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I'm new to LLVM. I'm trying to write a basic Pass that will inspect the arguments of a printf call, when it is given the Intermediate Representation.
If the format string is not a string literal, then of course I can't inspect it. But quite often, it is.

The sample IR I'm trying to inspect is:

@.str = private unnamed_addr constant [7 x i8] c"Hi %u\0A\00", align 1

define i32 @main() nounwind {
entry:
  %retval = alloca i32, align 4
  store i32 0, i32* %retval
  %call = call i32 (i8*, ...)* @printf(i8* getelementptr inbounds ([7 x i8]* @.str, i32 0, i32 0), i32 1)
  ret i32 0
}

declare i32 @printf(i8*, ...)

I found the preexisting Pass called ExternalFunctionsPassedConstants, which seemed relevant:

struct ExternalFunctionsPassedConstants : public ModulePass {
  static char ID; // Pass ID, replacement for typeid
  ExternalFunctionsPassedConstants() : ModulePass(ID) {}
  virtual bool runOnModule(Module &M) {
    for (Module::iterator I = M.begin(), E = M.end(); I != E; ++I) {
      if (!I->isDeclaration()) continue;

      bool PrintedFn = false;
      for (Value::use_iterator UI = I->use_begin(), E = I->use_end();
           UI != E; ++UI) {
        Instruction *User = dyn_cast<Instruction>(*UI);
        if (!User) continue;

        CallSite CS(cast<Value>(User));
        if (!CS) continue;

        ...

So I added the code:

        if (I->getName() == "printf") {
          errs() << "printf() arg0 type: "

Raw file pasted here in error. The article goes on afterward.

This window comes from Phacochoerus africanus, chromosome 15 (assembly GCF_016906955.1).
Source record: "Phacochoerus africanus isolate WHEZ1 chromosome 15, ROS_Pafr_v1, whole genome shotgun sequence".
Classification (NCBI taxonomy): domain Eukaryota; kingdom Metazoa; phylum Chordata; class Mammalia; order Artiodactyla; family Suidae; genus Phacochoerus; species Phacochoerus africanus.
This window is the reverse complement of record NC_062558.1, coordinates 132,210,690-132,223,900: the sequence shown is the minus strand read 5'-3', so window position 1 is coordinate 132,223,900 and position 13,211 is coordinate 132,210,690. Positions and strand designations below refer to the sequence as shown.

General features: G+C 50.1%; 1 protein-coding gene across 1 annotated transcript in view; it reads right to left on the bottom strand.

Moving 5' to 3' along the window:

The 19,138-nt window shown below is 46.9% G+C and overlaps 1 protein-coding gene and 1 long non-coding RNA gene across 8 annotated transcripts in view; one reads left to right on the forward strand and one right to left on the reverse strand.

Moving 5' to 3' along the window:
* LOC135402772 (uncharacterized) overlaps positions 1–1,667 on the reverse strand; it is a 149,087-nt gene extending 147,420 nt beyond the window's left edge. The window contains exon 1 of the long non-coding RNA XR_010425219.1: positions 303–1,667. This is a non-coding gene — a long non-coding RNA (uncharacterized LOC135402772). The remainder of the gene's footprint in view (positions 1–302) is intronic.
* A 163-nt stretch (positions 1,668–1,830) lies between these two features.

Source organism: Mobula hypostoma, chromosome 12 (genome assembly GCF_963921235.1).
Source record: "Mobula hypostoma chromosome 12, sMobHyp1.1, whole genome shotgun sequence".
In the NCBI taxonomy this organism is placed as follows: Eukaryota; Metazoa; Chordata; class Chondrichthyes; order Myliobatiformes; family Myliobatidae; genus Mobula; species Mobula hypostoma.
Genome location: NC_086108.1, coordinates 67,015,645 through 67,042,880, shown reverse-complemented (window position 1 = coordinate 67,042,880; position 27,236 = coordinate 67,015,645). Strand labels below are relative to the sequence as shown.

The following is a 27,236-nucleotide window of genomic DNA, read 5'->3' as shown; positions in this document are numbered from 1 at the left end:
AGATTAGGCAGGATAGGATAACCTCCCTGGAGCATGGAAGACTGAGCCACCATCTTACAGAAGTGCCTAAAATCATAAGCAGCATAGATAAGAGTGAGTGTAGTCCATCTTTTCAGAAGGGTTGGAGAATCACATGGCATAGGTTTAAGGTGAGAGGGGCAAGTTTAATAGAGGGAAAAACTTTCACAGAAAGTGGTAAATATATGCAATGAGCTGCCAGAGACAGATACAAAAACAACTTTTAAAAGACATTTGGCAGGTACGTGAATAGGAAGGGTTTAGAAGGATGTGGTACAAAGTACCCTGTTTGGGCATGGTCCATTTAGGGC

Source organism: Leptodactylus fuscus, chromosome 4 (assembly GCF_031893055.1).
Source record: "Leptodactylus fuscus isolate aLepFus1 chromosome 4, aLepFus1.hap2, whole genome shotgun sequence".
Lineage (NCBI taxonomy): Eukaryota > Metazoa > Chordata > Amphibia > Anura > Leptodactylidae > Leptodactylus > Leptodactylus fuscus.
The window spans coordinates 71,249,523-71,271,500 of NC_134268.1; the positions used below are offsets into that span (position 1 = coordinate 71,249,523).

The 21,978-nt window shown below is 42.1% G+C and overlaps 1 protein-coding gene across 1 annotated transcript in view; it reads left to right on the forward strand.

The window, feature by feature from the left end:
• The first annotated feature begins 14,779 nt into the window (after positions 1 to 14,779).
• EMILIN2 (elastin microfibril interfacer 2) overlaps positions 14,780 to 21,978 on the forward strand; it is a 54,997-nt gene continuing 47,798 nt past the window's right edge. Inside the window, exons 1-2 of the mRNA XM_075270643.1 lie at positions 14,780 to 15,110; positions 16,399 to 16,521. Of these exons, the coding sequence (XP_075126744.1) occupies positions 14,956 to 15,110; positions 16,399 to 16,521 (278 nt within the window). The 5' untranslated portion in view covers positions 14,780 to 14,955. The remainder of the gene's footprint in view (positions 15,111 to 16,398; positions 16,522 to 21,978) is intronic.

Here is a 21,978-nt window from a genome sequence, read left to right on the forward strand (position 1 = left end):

<< CS.getArgument(0)->getType()->getTypeID() << "\n";
        }

So far, so good -- I see that the type ID is 14, which means it's a PointerTyID.

But now, how do I get the contents of the string literal that is being passed as an argument, so I can validate the number of expected arguments against the number actually given?

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1 Answer

up vote 4 down vote accepted
CS.getArgument(0)  

represents the GetElementPtrConstantExpr

i8* getelementptr inbounds ([7 x i8]* @.str, i32 0, i32 0), i32 1)

, it is an User object. The string you want (i.e. @.str) is this GetElementPtrConstantExpr's first operand.

So, you can get the string literal through

CS.getArgument(0).getOperand(0)

However, I have not tested this code. If there are any mistakes, please tell me.

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Oh awesome! getOperand pointed me in the correct direction! It seems I need cast<ConstantDataArray>(cast<GlobalVariable>(cast<ConstantExpr>(CS.getArgument(‌​0))->getOperand(0))->getInitializer())->getAsCString(), which gives me the string. :) Thank you so much! –  Mehrdad Aug 26 '12 at 19:41
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